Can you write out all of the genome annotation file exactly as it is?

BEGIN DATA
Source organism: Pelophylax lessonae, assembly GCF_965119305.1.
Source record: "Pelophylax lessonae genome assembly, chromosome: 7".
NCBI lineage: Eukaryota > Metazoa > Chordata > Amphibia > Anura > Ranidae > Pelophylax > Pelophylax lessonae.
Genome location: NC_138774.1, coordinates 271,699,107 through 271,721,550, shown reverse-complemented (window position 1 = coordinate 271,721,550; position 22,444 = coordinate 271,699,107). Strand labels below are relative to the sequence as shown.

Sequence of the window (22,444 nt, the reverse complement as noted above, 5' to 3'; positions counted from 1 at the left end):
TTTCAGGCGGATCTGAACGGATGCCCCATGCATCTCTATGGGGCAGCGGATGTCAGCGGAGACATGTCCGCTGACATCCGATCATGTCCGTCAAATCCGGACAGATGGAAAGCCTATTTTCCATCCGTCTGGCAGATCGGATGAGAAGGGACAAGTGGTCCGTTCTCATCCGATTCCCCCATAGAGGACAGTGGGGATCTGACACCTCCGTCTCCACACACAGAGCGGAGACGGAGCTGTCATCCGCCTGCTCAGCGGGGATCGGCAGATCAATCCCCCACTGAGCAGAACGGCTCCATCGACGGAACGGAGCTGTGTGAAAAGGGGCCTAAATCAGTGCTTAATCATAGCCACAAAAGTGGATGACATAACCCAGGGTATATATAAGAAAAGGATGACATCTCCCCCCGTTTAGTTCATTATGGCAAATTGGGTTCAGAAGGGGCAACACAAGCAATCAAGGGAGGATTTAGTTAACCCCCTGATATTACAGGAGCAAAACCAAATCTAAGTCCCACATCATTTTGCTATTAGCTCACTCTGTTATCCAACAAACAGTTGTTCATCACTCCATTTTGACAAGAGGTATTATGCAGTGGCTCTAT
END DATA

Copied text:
Source organism: Pelophylax lessonae, assembly GCF_965119305.1.
Source record: "Pelophylax lessonae genome assembly, chromosome: 7".
NCBI lineage: Eukaryota > Metazoa > Chordata > Amphibia > Anura > Ranidae > Pelophylax > Pelophylax lessonae.
Genome location: NC_138774.1, coordinates 271,699,107 through 271,721,550, shown reverse-complemented (window position 1 = coordinate 271,721,550; position 22,444 = coordinate 271,699,107). Strand labels below are relative to the sequence as shown.

Sequence of the window (22,444 nt, the reverse complement as noted above, 5' to 3'; positions counted from 1 at the left end):
TTTCAGGCGGATCTGAACGGATGCCCCATGCATCTCTATGGGGCAGCGGATGTCAGCGGAGACATGTCCGCTGACATCCGATCATGTCCGTCAAATCCGGACAGATGGAAAGCCTATTTTCCATCCGTCTGGCAGATCGGATGAGAAGGGACAAGTGGTCCGTTCTCATCCGATTCCCCCATAGAGGACAGTGGGGATCTGACACCTCCGTCTCCACACACAGAGCGGAGACGGAGCTGTCATCCGCCTGCTCAGCGGGGATCGGCAGATCAATCCCCCACTGAGCAGAACGGCTCCATCGACGGAACGGAGCTGTGTGAAAAGGGGCCTAAATCAGTGCTTAATCATAGCCACAAAAGTGGATGACATAACCCAGGGTATATATAAGAAAAGGATGACATCTCCCCCCGTTTAGTTCATTATGGCAAATTGGGTTCAGAAGGGGCAACACAAGCAATCAAGGGAGGATTTAGTTAACCCCCTGATATTACAGGAGCAAAACCAAATCTAAGTCCCACATCATTTTGCTATTAGCTCACTCTGTTATCCAACAAACAGTTGTTCATCACTCCATTTTGACAAGAGGTATTATGCAGTGGCTCTAT